Antiracism in Residency: A Multimethod Intervention to Increase Racial Diversity in a Community-Based Residency Program

Jessica Guh, MD | Collette R. Harris, MD, MS | Patricia Martinez, MD | Frederick M. Chen, MD, MPH | L. Paul Gianutsos, MD, MPH

Fam Med. 2019;51(1):37-40.

DOI: 10.22454/FamMed.2019.987621

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Background and Objectives: In order to address racial health inequity, it is imperative to create diverse physician workforce and leadership. We describe and report on the outcomes of a comprehensive diversity initiative at our residency with the goal of increasing the racial diversity of residents and faculty.

Methods: At a community-based family medicine residency program, we instituted a multifaceted diversity initiative. The four components were mission statement revision, a diversity task force, an antiracism curriculum, and an ongoing system to evaluate progress.

Results: From 2014 to 2017, the proportion of persons of color among the residents increased from 28% (10/36) to 68% (27/40). Faculty diversity increased from 9% to 27% over the same period.

Conclusions: This multimethod diversity initiative dramatically increased the proportion of underrepresented and other minorities in the residency program. The intervention succeeded due to the commitment of leadership and resources to addressing racism and making diversity a top priority on an institutional level.

Racial health disparities persist in American health and health care. These disparities manifest in higher mortality, worse health outcomes, greater comorbidity, and mistrust of the health care system.1,2 Increasing the racial diversity of the physician workforce can help eliminate racial health inequity. A 2006 review found that physician-patient race concordance increases patient satisfaction, patient comprehension, and continuity of care.3-6 Increasing racial diversity is also an evidence-based intervention to combat implicit bias, a powerful driver of racial health inequity.7 Furthermore, racially diverse teams outperform less diverse ones.8

An important step is increasing the racial diversity in residency training programs. While strategies have been identified to increase racial diversity in medical schools, there is limited evidence in the setting of graduate medical education.9-12 We describe and report on the outcomes of a comprehensive diversity initiative at our residency with the goal of increasing the racial diversity of residents and faculty.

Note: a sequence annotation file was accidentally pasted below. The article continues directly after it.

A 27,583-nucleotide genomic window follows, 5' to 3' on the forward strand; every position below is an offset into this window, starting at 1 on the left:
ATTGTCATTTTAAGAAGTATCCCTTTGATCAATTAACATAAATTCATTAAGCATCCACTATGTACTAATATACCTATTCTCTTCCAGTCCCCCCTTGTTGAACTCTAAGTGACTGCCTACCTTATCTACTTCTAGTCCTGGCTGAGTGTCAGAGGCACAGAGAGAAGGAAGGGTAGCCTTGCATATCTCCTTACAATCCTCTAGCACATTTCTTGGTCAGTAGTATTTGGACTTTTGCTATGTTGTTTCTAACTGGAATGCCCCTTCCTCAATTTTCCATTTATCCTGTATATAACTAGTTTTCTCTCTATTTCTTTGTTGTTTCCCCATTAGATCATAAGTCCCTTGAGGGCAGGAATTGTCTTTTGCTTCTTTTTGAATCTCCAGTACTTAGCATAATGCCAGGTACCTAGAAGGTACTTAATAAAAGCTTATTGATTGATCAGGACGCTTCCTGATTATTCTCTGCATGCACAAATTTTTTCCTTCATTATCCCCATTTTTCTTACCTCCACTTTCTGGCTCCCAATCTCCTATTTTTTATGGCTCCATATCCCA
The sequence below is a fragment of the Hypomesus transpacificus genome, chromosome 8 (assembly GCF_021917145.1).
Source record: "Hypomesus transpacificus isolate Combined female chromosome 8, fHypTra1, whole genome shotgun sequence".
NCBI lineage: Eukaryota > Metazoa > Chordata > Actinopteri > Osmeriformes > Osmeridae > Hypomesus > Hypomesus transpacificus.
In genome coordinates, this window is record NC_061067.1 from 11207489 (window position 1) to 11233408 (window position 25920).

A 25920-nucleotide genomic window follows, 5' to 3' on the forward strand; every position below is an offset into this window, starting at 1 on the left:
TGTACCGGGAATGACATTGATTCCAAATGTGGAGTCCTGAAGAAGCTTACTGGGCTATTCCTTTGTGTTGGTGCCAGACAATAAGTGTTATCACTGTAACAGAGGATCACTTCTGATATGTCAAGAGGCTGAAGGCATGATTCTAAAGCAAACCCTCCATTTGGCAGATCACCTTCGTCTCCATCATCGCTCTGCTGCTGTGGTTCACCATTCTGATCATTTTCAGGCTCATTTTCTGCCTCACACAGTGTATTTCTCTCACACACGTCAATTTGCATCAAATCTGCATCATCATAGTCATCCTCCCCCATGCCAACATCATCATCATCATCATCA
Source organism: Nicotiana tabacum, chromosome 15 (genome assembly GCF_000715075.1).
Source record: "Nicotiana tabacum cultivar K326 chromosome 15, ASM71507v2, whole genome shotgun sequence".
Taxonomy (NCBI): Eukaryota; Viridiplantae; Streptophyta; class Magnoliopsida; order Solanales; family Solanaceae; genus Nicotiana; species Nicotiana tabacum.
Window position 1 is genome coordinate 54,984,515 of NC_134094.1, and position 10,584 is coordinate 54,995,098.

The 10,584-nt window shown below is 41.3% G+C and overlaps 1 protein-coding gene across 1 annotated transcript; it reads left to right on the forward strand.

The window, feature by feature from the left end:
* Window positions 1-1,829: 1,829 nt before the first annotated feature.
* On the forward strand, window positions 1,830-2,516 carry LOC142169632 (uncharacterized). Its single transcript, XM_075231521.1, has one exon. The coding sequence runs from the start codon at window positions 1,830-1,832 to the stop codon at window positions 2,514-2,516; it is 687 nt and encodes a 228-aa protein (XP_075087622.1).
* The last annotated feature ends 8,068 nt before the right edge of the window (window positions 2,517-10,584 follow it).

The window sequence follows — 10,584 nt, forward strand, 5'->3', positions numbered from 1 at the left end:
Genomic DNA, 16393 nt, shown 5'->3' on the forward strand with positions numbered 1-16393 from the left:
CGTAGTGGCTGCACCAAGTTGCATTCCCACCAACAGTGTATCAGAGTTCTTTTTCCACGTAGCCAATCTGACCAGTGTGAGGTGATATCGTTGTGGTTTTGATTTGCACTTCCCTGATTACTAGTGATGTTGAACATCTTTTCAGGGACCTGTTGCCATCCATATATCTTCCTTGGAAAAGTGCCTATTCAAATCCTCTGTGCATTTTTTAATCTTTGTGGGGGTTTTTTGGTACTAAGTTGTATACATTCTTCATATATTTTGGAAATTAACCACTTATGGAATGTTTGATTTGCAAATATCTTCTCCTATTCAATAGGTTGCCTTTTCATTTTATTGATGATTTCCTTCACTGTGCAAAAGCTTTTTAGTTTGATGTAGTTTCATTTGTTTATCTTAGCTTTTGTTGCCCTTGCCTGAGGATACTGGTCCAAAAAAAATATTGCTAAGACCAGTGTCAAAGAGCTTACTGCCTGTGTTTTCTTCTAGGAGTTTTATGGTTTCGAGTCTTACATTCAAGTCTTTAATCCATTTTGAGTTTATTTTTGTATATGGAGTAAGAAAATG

Swedish Family Medicine Cherry Hill is a community-based family medicine residency affiliated with the University of Washington School of Medicine in Seattle, Washington. The mission of the program is to train full-spectrum family medicine physicians to care for the underserved. In 2014 we began a multifaceted diversity initiative with the goal of increasing racial diversity in our residency. The four components of the initiative were mission statement revision, a diversity task force, an antiracism curriculum, and an ongoing system to evaluate our progress (Figure 1). This initiative was funded from the residency budget with the exception of subinternship stipends, which were funded by the Swedish Foundation Fund.

Mission Statement

The mission statement is an important reflection of a program’s goals and values. In 2014, during a program-wide diversity workshop, we revised our mission statement to include a commitment to “training physicians from diverse backgrounds.”

Diversity Task Force

We formed a diversity task force of residents and faculty to improve recruitment. We sent racially diverse representatives to the American Academy of Family Physicians National Conference of Family Medicine Residents and Students. While there, we invited interested persons of color (POC) to have breakfast with us and we discussed our residency’s goal of racial social justice. We attended minority medical student organization conferences and reached out to historically black medical schools. We increased the recruitment of POC students into our subinternships and offered stipends.

The diversity task force made fundamental changes to our process of evaluating applicants. We changed our interview scoring rubrics to place greater value on the “lived experience” of being a POC, recognizing that many POC students face additional cultural, linguistic, familial, or financial barriers to completing medical school. Additionally, we developed standardized interview questions to assess applicants’ perspectives regarding the underrepresentation of racial minorities in the physician workforce and racial health inequity.

We changed our rank system from a process-oriented approach to goal-oriented approach.13 We established an academic threshold that we felt predicted success. We added a prerank night for additional discussion time to ensure POC applicants were well represented on rank night.